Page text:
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341 - 350 of 540 results for: HISTORY

HISTORY 299S: Undergraduate Directed Research and Writing

May be repeated for credit.
Terms: Aut, Win, Spr, Sum | Units: 1-5 | Repeatable for credit

HISTORY 299T: Tough Questions (HISTORY 399T)

A H&S initiative course.

HISTORY 301D: History Goes Pop! Songwriting the Past (HISTORY 201D)

Historical research doesn't always take the form of a thesis, an article, or a book. Sometimes, research leads to film, museum exhibits, works of art, or... music. In this class, students will collaborate to write, record, and produce original pop music (perhaps even an entire album) based on original research in Stanford's wealth of archives and Special Collections. Background in music is NOT required.
Terms: Spr | Units: 3

HISTORY 301J: Objects of History: From "Material Culture" to "Making" (HISTORY 201J)

This class considers objects as historical sources. It surveys diverse approaches to the study and display of physical evidence, from "material culture" to "making." These explorations of object-oriented research will inform the course's hands-on components, working with objects and replicating historical experiences. With its focus on the question of what historical knowledge can be gained through interactivity, the course is suited to students whose interests include museums and public history, reenactment and performance, the maker movement, or interdisciplinary methodology.
Last offered: Spring 2016

HISTORY 302: Technopolitics: Materiality, Power, Theory (ANTHRO 302A)

This graduate readings seminar provides a lively introduction to some of the major themes and issues in the field of Science and Technology Studies (STS). How do technologies and material assemblages perform power? How are their designs and uses shaped by social, cultural, and political dynamics? How do they shape those dynamics? The course draws on an interdisciplinary body of literature in humanities and social science, mixing theoretical material with more empirically oriented studies, and classics with new scholarship.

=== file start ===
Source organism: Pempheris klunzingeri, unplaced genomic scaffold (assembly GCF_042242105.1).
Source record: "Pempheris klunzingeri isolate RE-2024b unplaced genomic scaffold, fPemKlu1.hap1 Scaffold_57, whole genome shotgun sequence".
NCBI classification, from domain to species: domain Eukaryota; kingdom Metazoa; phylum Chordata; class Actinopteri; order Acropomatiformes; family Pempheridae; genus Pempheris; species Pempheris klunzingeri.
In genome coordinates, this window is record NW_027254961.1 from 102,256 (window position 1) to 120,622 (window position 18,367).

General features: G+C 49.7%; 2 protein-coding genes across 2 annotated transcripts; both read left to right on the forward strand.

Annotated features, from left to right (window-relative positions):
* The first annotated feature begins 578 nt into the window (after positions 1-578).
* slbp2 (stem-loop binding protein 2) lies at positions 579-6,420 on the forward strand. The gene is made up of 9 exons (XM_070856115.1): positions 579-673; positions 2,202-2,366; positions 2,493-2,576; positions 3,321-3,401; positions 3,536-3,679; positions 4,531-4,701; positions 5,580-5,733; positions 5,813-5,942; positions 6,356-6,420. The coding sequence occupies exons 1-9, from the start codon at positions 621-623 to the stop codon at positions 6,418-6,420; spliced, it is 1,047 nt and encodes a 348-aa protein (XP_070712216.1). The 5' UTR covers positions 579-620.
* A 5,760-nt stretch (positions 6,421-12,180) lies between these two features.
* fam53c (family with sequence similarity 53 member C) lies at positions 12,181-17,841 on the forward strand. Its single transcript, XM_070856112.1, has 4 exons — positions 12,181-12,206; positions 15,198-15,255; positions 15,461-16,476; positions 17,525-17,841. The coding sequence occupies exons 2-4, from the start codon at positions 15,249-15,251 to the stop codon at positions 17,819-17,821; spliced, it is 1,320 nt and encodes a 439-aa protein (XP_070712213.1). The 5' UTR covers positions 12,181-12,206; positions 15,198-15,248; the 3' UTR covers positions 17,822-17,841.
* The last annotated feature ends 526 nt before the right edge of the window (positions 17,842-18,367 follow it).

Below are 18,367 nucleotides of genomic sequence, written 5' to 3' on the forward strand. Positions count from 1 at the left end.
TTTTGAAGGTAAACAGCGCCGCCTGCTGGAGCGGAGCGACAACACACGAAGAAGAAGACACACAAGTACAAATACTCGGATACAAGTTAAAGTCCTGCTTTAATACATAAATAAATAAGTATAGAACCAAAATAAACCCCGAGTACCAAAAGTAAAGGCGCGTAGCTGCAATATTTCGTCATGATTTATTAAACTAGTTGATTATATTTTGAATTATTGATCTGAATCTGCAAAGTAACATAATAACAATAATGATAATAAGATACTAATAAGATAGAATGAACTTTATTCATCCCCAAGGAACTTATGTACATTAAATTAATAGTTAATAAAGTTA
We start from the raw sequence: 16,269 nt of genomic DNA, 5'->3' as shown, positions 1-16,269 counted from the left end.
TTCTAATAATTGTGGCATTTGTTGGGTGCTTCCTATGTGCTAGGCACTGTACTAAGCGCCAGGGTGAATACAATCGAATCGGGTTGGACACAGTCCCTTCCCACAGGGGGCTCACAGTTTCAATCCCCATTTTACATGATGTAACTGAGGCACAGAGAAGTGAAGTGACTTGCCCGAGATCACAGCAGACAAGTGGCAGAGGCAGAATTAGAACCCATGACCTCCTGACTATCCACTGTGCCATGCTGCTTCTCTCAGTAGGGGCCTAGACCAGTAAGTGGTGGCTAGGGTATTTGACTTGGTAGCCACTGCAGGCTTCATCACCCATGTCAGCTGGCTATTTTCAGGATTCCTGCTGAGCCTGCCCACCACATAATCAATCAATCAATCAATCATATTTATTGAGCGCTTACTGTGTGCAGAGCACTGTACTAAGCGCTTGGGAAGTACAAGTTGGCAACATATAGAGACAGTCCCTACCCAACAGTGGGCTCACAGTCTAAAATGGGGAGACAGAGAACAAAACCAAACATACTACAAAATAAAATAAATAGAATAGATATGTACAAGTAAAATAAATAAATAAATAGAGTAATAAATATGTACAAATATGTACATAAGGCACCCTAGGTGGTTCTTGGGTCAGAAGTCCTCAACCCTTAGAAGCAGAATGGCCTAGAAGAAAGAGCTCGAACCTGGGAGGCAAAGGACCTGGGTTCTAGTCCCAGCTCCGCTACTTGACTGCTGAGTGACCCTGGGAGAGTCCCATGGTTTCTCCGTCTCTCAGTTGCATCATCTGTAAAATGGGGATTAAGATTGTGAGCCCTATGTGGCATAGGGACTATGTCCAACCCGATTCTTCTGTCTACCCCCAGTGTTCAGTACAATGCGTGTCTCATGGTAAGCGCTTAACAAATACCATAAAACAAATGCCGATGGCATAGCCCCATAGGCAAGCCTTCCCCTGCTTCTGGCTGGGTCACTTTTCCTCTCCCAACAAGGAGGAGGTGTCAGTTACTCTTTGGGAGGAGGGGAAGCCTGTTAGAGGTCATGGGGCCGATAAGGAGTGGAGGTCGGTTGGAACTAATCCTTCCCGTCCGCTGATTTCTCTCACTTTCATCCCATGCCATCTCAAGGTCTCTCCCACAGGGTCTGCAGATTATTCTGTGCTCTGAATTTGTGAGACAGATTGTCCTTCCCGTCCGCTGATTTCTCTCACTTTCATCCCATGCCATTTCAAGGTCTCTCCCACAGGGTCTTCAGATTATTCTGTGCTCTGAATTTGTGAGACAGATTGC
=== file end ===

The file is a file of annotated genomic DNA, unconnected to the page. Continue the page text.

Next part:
Terms: Aut | Units: 4-5
Instructors: Hecht, G. (PI)

HISTORY 302B: Coffee, Sugar, and Chocolate: Commodities and Consumption in World History, 1200-1800 (ARTHIST 302B, HISTORY 202B)

Many of the basic commodities that we consider staples of everyday life became part of an increasingly interconnected world of trade, goods, and consumption between 1200 and 1800. This seminar offers an introduction to the material culture of the late medieval and early modern world, with an emphasis on the role of European trade and empires in these developments. We will examine recent work on the circulation, use, and consumption of things, starting with the age of the medieval merchant, and followed by the era of the Columbian exchange in the Americas that was also the world of the Renaissance collector, the Ottoman patron, and the Ming connoisseur. This seminar will explore the material horizons of an increasingly interconnected world, with the rise of the Dutch East India Company and other trading societies, and the emergence of the Atlantic economy. It concludes by exploring classic debates about the "birth" of consumer society in the eighteenth century. How did the meaning of things and people's relationships to them change over these centuries? What can we learn about the past by studying things?
Terms: Win | Units: 4-5
Instructors: Findlen, P. (PI)

HISTORY 302F: Surveillance States: Policing and Information Gathering in the Modern Era (HISTORY 202F)

The course analyzes the evolution, functions, structures and consequences of surveillance in the modern era. Among issues discussed are the rise of the modern state and population politics, information gathering and its uses in domestic and national security arenas, institutions of surveillance in various regimes, the challenge of privacy and ethical dilemmas.
Terms: Spr | Units: 4-5

HISTORY 302G: Peoples, Armies and Governments of the Second World War (HISTORY 202G)

Clausewitz conceptualized war as always consisting of a trinity of passion, chance, and reason, mirrored, respectively, in the people, army and government. Following Clausewitz, this course examines the peoples, armies, and governments that shaped World War II. Analyzes the ideological, political, diplomatic and economic motivations and constraints of the belligerents and their resulting strategies, military planning and fighting. Explores the new realities of everyday life on the home fronts and the experiences of non-combatants during the war, the final destruction of National Socialist Germany and Imperial Japan, and the emerging conflict between the victors. How the peoples, armies and governments involved perceived their possibilities and choices as a means to understand the origins, events, dynamics and implications of the greatest war in history.
Terms: Spr | Units: 4-5
Instructors: Vardi, G. (PI)

HISTORY 302K: The Holocaust and Its Aftermath (HISTORY 202K, JEWISHST 282K, JEWISHST 382K)

This seminar gives an overview over different aspects of the history of the Holocaust and its aftermath and will examine key issues in recent Holocaust historiography and questions of memory and representation. Special emphasis is put on the nature of the historian's task, as viewed through the lens of historians of the Holocaust, as well as to the significance of the Holocaust in history and how it has changed over time. The course will confront students with historiographical texts and historical documents, with photography and film, works of scholarship and art.
Last offered: Spring 2017
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